“They’re not cooperatives,” said Rachel Abrams, a partner at Levin Simes Abrams, who added that while Uber meets regularly with the company to try to resolve cases, Lyft does not.

Lyft declined to comment on the cases.

Lyft has been plagued by more driver rapes and sexual assault allegations

For Lyft, there is a lot at stake when it comes to publishing the report, including the potential to make its mark just as the U.S. economy begins to reopen.

Lyft also faces an ongoing class action lawsuit against investors alleging securities fraud. The dress, which was the first presented in 2019 after the company was made public, specifically, alleges a disconnect between Lyft’s public image and the treatment of sexual assault incidents.

“Lyft built a reputation as a company that cares about women, security and social issues. Lyft’s focus on the strength of its reputation was a key selling point for IPO investors.” , according to the complaint. “Contrary to the public image … Lyft had a widespread problem with sexual assaults committed by its drivers.”

The complaint further states that Lyft did not disclose this in its IPO statement, which did no mention of the subject.

Lyft declined to comment on investor demand.

According to Susan Sorenson, a professor of social policy at the University of Pennsylvania, whose research areas include the issue of violence against women, it is “reasonable cause” that Lyft has not yet disclosed this data, which would help to define the nature and scope of the problem on its platform for the general public.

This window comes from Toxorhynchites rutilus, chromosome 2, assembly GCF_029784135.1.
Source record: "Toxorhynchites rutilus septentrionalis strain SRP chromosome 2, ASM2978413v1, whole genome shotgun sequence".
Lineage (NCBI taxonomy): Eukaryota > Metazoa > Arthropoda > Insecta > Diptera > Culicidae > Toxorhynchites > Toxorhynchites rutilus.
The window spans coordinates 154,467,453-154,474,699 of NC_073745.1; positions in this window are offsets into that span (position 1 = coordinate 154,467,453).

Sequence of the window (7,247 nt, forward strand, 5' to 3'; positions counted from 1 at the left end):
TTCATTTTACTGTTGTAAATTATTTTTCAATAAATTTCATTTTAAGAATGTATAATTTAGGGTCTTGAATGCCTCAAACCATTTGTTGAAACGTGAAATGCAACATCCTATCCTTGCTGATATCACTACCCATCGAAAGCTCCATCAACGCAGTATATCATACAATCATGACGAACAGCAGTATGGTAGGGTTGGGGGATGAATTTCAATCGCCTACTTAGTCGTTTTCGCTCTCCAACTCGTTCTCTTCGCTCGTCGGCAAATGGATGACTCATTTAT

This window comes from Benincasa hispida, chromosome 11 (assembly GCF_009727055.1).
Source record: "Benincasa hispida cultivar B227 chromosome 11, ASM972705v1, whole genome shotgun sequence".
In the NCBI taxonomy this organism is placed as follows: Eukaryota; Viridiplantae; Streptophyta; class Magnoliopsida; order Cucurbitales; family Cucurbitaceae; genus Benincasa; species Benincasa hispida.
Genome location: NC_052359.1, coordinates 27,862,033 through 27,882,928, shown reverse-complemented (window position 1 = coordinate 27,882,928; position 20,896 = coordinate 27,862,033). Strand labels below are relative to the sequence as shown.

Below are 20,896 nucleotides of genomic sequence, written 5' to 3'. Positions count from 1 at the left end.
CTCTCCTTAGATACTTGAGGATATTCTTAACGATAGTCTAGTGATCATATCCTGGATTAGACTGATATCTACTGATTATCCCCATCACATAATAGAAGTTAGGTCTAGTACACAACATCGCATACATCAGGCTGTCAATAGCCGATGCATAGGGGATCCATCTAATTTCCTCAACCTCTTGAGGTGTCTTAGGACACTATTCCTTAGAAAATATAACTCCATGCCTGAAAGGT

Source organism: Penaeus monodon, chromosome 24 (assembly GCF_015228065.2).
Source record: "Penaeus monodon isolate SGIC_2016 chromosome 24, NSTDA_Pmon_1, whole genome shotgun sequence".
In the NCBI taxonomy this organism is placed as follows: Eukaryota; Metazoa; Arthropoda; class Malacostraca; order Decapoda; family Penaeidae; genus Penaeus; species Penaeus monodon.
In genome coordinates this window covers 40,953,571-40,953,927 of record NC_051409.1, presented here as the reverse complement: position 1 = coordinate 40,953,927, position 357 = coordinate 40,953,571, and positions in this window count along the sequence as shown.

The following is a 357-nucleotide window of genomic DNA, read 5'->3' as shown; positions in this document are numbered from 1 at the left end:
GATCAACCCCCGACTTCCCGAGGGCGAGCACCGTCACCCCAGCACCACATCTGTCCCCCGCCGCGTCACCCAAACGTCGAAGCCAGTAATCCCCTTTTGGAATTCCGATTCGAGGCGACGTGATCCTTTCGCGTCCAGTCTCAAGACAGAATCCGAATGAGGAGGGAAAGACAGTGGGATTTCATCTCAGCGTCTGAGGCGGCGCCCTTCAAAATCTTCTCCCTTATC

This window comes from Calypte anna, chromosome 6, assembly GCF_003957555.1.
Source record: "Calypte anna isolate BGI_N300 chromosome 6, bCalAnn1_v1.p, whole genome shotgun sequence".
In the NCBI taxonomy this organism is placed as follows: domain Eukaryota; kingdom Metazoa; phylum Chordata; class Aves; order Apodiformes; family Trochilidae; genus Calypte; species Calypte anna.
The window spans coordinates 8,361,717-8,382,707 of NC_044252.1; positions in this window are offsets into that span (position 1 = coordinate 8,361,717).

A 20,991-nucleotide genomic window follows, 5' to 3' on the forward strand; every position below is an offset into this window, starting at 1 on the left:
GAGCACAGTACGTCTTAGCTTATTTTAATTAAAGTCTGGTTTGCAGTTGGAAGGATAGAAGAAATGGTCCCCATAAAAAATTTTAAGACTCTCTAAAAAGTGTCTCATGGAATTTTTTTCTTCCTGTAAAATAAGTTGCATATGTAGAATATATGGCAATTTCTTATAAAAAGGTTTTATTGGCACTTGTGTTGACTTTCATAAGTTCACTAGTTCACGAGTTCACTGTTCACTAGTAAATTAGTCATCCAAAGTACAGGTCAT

Sorenson said companies “can act and do so when they see it in their best interest.”

Information about security incidents can help people make informed decisions about how and when to travel, but transparency also runs the risk of damaging a company’s reputation, according to Anastasia Loukaitou-Sideris, a distinguished professor of planning and UCLA urban design.

“[The companies] I should be very concerned if people start saying that there are a growing number of people complaining about harassment because this whole idea of ​​safe travel through Lyft or Uber is breaking down, ”Loukaitou-Sideris said. ” I think that’s why they really protect their data on this point. “

Loukaitou-Sideris, who has studied sexual harassment on public transportation, said not producing any reports could also discourage incident reporting to the company.

One of the reasons people do not report alleged incidents of sexual violence, according to Loukaitou-Sideris, is because they perceive that nothing will happen as a result of their complaint. “By not publishing this data, there is one more reason that justifies this approach,” he said, citing a possible unintended consequence that Lyft has yet to publish a report.

Meanwhile, Uber will release its second transparency report later this year. While Uber “took a really important first step” in posting its data, Sorenson said it still has a lot more to do.

Sorenson said it would be helpful to release raw data anonymously so we can study it. In addition, she and attorneys for Levin Simes Abrams LLC said hail companies could require drivers to record trips, for example, so there is more responsibility within vehicles for both drivers and drivers. passengers. (Recently, Uber began asking drivers to register their control cameras with the company, and stated that it can help drivers follow local surveillance and recording laws. The company said it warns drivers that their trip will be recorded if a driver has registered the control camera, which may result in security incidents.)